Image by: geralt
By Dexter Lunde
TED is a global nonprofit community that spreads ideas by giving 18-minute powerful talks since 1984. Speakers at TED Talk conventions range from psychologists and biologists to food experts, movie directors, politicians, and bloggers. Bono (the lead singer of U2 and rights activist) and Bill Clinton (former president) have both been speakers in the past and that is only a tiny portion of the famous men that they have had on their stages.
But we can’t all be TED talk rank, public speaking aficionados, can we? Most men hate speaking in front of a group of people. In fact, 73% of people suffer from speech anxiety. 3.2 million Americans have a fear of crowded or public places. So it’s not necessarily speaking in front of people but being around large groups of people that give some men anxiety.
Let’s take a look at some of the best advice taken from famous TED Talks, to see what we can learn from the techniques of the public speaking pros and in hopes of learning ways to make our presentations better and more powerful.
#1) What’s So Awesome About TED
Image by: TED
Ever since TED began uploading their presentations on their website and on YouTube a few years ago, their popularity has skyrocketed. With their conferences shared in more than 100 different languages, and with their stages being graced by the presence of famous politicians, celebrities, scientists, and activists, it is not hard to see why their name is everywhere.
Their speeches are well-known throughout all genres. Why? Because they are so affective. These 18-minute speeches are known as some of the most profound. In fact, Sir Ken Robinson (an educator) has given one of the most famous TED talks. How famous? His TED talk has been one of the most viewed at over 20 million views.
So what do all of these TED talks have in common?
#2) Bond with the Audience
Create a bond with your audience by telling stories. You can connect with them on an emotional level when you share something personal about yourself. It’s also a great way to break down barriers and show your audience that you are just like them, further relaying your connection with them.
Start off with the story first and have the data in your presentation support your story, not vice versa. When you are writing your speech, think of a story that will tug at their heartstrings or will make them laugh. These are the most effective.
#3) Don’t Start By Open PowerPoint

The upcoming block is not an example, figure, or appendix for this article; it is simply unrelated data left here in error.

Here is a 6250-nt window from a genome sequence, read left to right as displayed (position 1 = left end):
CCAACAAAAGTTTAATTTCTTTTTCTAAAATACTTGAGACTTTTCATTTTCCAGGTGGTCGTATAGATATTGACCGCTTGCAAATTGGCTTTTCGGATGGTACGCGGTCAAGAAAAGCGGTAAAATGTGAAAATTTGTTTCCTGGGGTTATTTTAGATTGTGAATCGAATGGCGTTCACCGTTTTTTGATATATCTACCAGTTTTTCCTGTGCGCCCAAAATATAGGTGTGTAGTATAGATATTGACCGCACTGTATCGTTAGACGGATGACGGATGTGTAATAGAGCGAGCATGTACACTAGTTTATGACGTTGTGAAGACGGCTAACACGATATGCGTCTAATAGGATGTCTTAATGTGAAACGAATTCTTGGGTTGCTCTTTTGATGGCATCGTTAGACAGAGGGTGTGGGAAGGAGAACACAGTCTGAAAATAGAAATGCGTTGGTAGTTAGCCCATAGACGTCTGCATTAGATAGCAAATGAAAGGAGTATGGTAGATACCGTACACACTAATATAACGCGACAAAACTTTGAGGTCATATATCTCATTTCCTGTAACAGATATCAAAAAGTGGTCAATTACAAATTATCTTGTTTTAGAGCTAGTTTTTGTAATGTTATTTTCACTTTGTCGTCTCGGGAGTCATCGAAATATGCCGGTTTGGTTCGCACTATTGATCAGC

Don’t start by opening your design tool first. You can use any type of design software to help you convey information visually. While we used to consider bullet points as the best way to convey large amounts of information to your crowd, times have changed.
“Picture superiority” is the most effective way to convey information visually. In laymen’s terms, that means that pictures convey information and are more memorable than just looking at words and numbers.
Create a visual/verbal balance with minimal text on your slides. If you do have a PowerPoint, each slide should have about 40 words or less. The fewer words, the better. Instead, fill your slides with images and charts.
#4) The Rule of Three
In short term memory, we can only recall about 3 or 4 pieces or chunks of information. So if you have lists in your idea, stick to 3 or 4 reasons why. If you give them more, their memory will become overwhelmed, and they will remember less of it. 3 is a small enough number that they can write it down.
TED speakers are known to rehearse their speeches a lot. For example, Dr. Jill Bolte-Taylor, a Harvard researcher is known for having practiced her speech over 200 times. You can see her TED profile here You don’t have to go that far but (at the least) practice your speech at least twice a day, every day until you know it like the back of your hand.
Practice gives you confidence. You’ll never be able to conquer your nerves and anxiety but becoming extremely familiar with your tools (whether you are making a PowerPoint presentation, a demonstration with your products, or using a virtual chat system like Google Hangouts or Skype), and knowing your speech frontwards and backwards will ease those anxious nerves.
#6) Watch Other Presentations
Go onto the TED website and check out their various presentations. Take notes. Check out their techniques and their quirks. Listen to the stories. How to they convey their information?
There is always something to learn when it comes to communication so you should never stop learning. Use various techniques. Mix and match various techniques for public speaking.
If you can, follow their lead by limiting your speech to 18 minutes. No one on the TED stage is allowed to speak more than 18 minutes. TED studies have shown that 18 minutes is the maximum amount of time that a person can sit and listen to a speech without falling asleep or zoning out.